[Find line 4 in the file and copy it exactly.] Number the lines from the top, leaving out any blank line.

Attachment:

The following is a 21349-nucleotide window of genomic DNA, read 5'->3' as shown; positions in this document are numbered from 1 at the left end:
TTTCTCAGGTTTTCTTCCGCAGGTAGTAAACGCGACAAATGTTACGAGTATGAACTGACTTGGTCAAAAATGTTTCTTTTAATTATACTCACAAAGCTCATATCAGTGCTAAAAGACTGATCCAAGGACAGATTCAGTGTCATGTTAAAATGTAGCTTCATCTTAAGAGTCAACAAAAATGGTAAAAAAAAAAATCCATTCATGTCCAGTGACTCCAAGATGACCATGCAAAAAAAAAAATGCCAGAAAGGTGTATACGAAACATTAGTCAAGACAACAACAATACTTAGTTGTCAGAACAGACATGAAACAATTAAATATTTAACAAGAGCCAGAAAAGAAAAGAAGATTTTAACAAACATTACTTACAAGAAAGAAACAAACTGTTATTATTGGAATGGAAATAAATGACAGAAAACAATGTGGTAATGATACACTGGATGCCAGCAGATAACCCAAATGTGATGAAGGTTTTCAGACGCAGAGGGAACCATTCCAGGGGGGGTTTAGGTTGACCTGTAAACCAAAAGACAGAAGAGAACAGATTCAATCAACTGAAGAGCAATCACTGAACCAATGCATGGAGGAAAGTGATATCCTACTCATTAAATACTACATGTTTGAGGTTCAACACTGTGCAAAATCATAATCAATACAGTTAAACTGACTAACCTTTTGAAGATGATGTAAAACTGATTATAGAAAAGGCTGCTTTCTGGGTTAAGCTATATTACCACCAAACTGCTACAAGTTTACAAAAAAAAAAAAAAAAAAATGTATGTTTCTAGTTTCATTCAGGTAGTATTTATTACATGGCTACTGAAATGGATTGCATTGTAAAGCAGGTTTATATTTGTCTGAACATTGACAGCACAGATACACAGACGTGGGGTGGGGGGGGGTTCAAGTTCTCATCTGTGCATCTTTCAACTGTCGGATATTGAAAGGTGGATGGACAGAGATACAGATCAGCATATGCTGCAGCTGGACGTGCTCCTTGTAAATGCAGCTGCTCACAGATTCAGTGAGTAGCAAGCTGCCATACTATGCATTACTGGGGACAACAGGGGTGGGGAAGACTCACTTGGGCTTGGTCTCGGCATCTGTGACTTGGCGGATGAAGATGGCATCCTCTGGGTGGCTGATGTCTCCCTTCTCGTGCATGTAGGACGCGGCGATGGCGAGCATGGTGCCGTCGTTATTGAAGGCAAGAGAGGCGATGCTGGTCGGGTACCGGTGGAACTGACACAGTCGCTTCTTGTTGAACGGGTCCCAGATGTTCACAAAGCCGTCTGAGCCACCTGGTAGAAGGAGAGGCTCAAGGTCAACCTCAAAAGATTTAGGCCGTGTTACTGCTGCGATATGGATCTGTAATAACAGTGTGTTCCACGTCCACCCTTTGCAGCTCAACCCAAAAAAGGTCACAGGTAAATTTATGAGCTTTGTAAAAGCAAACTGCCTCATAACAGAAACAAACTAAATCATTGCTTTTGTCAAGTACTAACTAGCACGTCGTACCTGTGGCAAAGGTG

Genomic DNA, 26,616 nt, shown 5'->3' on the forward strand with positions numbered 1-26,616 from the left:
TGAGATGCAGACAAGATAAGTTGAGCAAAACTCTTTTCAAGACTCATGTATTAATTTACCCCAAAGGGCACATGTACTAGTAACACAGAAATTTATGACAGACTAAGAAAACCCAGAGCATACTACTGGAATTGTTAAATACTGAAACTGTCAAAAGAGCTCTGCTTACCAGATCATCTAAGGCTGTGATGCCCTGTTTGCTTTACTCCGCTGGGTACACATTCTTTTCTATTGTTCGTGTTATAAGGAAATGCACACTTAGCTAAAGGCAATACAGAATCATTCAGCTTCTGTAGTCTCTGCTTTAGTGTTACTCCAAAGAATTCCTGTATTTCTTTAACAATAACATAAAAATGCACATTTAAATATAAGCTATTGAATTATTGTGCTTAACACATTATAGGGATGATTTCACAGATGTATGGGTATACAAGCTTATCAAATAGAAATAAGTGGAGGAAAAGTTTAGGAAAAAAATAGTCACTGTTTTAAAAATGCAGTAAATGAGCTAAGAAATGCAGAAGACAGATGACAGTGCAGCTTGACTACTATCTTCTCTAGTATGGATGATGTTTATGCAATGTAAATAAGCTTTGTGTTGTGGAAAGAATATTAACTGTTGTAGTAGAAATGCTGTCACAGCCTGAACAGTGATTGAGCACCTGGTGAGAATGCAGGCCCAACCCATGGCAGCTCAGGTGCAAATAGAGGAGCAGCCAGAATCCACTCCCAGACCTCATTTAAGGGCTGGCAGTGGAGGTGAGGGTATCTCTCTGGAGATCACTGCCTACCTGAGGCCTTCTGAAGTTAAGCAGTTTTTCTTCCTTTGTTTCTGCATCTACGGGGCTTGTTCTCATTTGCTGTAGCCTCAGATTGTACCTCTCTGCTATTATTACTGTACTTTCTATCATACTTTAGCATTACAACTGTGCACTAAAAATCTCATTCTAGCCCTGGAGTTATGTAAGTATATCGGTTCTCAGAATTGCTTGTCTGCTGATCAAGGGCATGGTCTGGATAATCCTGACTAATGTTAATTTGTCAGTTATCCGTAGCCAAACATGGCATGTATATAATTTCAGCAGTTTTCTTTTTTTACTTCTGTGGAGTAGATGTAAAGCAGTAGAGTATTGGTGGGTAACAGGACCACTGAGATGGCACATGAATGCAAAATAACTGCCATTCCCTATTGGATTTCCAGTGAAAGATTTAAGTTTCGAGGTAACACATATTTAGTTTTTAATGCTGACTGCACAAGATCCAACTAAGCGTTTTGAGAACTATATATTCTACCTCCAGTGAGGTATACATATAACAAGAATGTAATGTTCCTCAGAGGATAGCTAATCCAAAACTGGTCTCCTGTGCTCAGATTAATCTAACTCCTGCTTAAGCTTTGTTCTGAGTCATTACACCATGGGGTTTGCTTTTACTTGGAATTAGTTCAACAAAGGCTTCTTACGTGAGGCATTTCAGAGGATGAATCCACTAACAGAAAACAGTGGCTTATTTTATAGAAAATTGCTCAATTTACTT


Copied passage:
TGAGATGCAGACAAGATAAGTTGAGCAAAACTCTTTTCAAGACTCATGTATTAATTTACCCCAAAGGGCACATGTACTAGTAACACAGAAATTTATGACAGACTAAGAAAACCCAGAGCATACTACTGGAATTGTTAAATACTGAAACTGTCAAAAGAGCTCTGCTTACCAGATCATCTAAGGCTGTGATGCCCTGTTTGCTTTACTCCGCTGGGTACACATTCTTTTCTATTGTTCGTGTTATAAGGAAATGCACACTTAGCTAAAGGCAATACAGAATCATTCAGCTTCTGTAGTCTCTGCTTTAGTGTTACTCCAAAGAATTCCTGTATTTCTTTAACAATAACATAAAAATGCACATTTAAATATAAGCTATTGAATTATTGTGCTTAACACATTATAGGGATGATTTCACAGATGTATGGGTATACAAGCTTATCAAATAGAAATAAGTGGAGGAAAAGTTTAGGAAAAAAATAGTCACTGTTTTAAAAATGCAGTAAATGAGCTAAGAAATGCAGAAGACAGATGACAGTGCAGCTTGACTACTATCTTCTCTAGTATGGATGATGTTTATGCAATGTAAATAAGCTTTGTGTTGTGGAAAGAATATTAACTGTTGTAGTAGAAATGCTGTCACAGCCTGAACAGTGATTGAGCACCTGGTGAGAATGCAGGCCCAACCCATGGCAGCTCAGGTGCAAATAGAGGAGCAGCCAGAATCCACTCCCAGACCTCATTTAAGGGCTGGCAGTGGAGGTGAGGGTATCTCTCTGGAGATCACTGCCTACCTGAGGCCTTCTGAAGTTAAGCAGTTTTTCTTCCTTTGTTTCTGCATCTACGGGGCTTGTTCTCATTTGCTGTAGCCTCAGATTGTACCTCTCTGCTATTATTACTGTACTTTCTATCATACTTTAGCATTACAACTGTGCACTAAAAATCTCATTCTAGCCCTGGAGTTATGTAAGTATATCGGTTCTCAGAATTGCTTGTCTGCTGATCAAGGGCATGGTCTGGATAATCCTGACTAATGTTAATTTGTCAGTTATCCGTAGCCAAACATGGCATGTATATAATTTCAGCAGTTTTCTTTTTTTACTTCTGTGGAGTAGATGTAAAGCAGTAGAGTATTGGTGGGTAACAGGACCACTGAGATGGCACATGAATGCAAAATAACTGCCATTCCCTATTGGATTTCCAGTGAAAGATTTAAGTTTCGAGGTAACACATATTTAGTTTTTAATGCTGACTGCACAAGATCCAACTAAGCGTTTTGAGAACTATATATTCTACCTCCAGTGAGGTATACATATAACAAGAATGTAATGTTCCTCAGAGGATAGCTAATCCAAAACTGGTCTCCTGTGCTCAGATTAATCTAACTCCTGCTTAAGCTTTGTTCTGAGTCATTACACCATGGGGTTTGCTTTTACTTGGAATTAGTTCAACAAAGGCTTCTTACGTGAGGCATTTCAGAGGATGAATCCACTAACAGAAAACAGTGGCTTATTTTATAGAAAATTGCTCAATTTACTT